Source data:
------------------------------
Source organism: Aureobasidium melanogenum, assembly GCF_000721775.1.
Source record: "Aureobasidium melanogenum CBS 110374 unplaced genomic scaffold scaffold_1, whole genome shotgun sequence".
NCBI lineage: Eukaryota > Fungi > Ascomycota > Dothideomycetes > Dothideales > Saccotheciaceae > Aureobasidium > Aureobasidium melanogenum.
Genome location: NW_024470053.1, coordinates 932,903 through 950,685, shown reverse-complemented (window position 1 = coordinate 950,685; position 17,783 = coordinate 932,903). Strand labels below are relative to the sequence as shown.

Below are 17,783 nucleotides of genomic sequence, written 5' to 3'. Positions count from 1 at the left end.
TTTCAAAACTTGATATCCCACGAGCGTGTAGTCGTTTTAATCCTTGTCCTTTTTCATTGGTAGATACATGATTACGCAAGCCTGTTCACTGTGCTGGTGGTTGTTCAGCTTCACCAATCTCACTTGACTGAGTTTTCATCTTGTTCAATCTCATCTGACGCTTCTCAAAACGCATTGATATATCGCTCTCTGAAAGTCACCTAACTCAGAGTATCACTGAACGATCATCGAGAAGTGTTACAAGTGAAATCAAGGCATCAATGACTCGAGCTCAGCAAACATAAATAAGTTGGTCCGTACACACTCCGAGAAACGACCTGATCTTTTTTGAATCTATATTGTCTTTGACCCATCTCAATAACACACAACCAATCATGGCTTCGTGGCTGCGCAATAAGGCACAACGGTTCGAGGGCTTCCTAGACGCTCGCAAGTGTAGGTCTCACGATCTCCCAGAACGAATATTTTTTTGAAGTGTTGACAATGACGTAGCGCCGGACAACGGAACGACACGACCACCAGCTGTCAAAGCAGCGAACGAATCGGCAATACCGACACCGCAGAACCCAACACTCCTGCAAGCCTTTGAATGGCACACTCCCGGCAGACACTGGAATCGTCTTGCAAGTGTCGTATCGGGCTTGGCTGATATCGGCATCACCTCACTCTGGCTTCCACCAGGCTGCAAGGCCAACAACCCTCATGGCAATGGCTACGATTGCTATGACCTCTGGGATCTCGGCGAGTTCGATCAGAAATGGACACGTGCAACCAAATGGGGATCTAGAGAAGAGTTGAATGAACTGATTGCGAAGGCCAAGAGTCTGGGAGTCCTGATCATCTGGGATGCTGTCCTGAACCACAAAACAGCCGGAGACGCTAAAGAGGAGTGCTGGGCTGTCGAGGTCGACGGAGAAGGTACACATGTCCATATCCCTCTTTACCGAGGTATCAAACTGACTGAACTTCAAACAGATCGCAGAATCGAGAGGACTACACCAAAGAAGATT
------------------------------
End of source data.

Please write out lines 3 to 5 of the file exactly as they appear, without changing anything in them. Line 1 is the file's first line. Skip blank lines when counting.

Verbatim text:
NCBI lineage: Eukaryota > Fungi > Ascomycota > Dothideomycetes > Dothideales > Saccotheciaceae > Aureobasidium > Aureobasidium melanogenum.
Genome location: NW_024470053.1, coordinates 932,903 through 950,685, shown reverse-complemented (window position 1 = coordinate 950,685; position 17,783 = coordinate 932,903). Strand labels below are relative to the sequence as shown.

Below are 17,783 nucleotides of genomic sequence, written 5' to 3'. Positions count from 1 at the left end.